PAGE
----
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Drone Flies On Its Own While It Films Your Every Move

Skydio Unveils Self-Piloted Drone, a “Film Crew in Your Backpack” 

David Royse | LedeTree

Selfies have gone airborne.

But a cool new creation’s public debut also brings into our lives the ability of the robots to watch us, even if we run away from them.

Like many stories we try to bring you at LedeTree about how things are changing in our world and how they impact our lives, this one is exciting and cool, but also complicated and thought-provoking.

So what is it?

A company called Skydio told the world on Tuesday that it has created a camera-carrying drone for taking video that’s got a new feature other drones don’t have.

It can follow you without someone piloting it. It knows where you go. It takes your picture.

The one thing many humans are nervous about when it comes to autonomous tech is the introduction of artificial “intelligence.” It’s fine when we program things to do their thing. But when the things start doing their thing on their own, well … that’s 78 percent of every science fiction horror movie you’ve seen.

But in fairness to Skydio, let’s go in with an open mind and take a look at the thing first – because it’s brilliant.

I want to hang out with the dudes at Skydio. Because they appear to spend their time doing a lot of really cool stuff. And we know this, because they invented a flying video robot to capture how awesome their lives are. I definitely want to hang with a guy who does pull ups on a streetlight.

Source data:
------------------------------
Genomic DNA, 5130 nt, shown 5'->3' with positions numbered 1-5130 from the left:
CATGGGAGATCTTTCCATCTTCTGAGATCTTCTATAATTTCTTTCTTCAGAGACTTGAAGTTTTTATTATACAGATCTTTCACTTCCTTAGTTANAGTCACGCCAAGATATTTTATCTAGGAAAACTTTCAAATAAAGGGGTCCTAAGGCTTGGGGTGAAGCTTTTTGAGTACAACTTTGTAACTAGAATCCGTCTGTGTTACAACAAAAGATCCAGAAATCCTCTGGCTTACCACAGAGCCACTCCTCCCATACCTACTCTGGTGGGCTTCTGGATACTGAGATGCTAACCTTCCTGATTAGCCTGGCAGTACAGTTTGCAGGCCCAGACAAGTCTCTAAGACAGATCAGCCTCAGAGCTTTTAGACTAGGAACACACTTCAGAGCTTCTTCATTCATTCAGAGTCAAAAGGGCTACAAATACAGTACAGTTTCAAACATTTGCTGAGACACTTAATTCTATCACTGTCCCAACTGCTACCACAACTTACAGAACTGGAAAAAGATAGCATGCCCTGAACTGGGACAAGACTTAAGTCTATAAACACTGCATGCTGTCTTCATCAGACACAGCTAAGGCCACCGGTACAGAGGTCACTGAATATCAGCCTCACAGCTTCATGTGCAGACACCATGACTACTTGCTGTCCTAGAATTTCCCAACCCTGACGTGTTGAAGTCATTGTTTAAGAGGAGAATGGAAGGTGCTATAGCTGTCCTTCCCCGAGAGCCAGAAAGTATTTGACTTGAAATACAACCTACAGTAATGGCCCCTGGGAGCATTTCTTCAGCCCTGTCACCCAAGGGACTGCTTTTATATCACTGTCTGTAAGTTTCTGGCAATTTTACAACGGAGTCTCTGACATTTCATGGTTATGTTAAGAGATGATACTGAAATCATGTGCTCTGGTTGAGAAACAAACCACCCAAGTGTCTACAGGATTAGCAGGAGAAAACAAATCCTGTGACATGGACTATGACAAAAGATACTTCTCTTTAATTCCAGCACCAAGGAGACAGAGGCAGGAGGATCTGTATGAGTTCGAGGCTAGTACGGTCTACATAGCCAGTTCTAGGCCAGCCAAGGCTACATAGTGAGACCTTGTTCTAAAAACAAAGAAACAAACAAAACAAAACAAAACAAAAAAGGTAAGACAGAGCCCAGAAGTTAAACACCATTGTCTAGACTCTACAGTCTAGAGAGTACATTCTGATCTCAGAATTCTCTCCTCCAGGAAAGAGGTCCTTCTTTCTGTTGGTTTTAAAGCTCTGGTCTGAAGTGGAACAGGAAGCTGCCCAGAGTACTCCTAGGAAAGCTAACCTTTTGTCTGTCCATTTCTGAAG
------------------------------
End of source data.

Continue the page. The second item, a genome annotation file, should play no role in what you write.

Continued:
For me, the awesome applications – beyond even “more rad” social media posts –  are readily apparent. Hard to imagine live TV sports photography getting even better, but here you go.  And you imagine how much more at ease parents could be if there’s a video drone following their kids around when they’re in places just a bit dangerous? TRUE HELICOPTER PARENTING!

It doesn’t take Robert Ludlum to see the sinister possibilities here, though.

Cameras flying around the streets filming people going about their lives is something that may draw a bit of skepticism. As a military or police tool, the notion of taking human control away from the robots may be good, may be bad – I’m not sure, but I know it’s worth thinking about.

Privacy advocates have been nervous about drones since they first were able to fly, and for a couple of years have made compelling warnings about the possibilities for more and more pervasive surveillance. This certainly will add to their concerns.

It’s not just government who we might need to watch carefully if this technology … um, takes off.

The fact that the state of Indiana feels the need to have on the books a “sex offender unmanned aerial vehicle offense,” which is when a sex offender uses a drone to follow, contact, or capture images or recordings of someone, might make you a little concerned.

But most negative use of technology up to this point has been negative because of the depravity of humans (see the tech savvy Hoosier pervs above). But what if the robots are following us on their own? Maybe it’s like with cars and airplanes, and the robots are better at deciding what to do with video than we are. I just don’t know.

Skydio’s founders, as evidenced by the selfie nature of their unveil videos, see this as a way to advance the social media life under the microscope we’re all living now. If you summit Mount Kilimanjaro, but you don’t post some video, well, it didn’t happen, brah.

The MIT guys behind Skydio say this is their goal: “Basically to create a film crew that lives in your backpack,” says CEO Adam Bry.


About David Royse

David Royse
David Royse is the Editor-in-Chief of Ledetree.com. He has been a professional journalist for more than 20 years, including stints with The Associated Press and The News Service of Florida. He enjoys writing about health and medical science, and hopeful stories about scientific breakthroughs and new technology.

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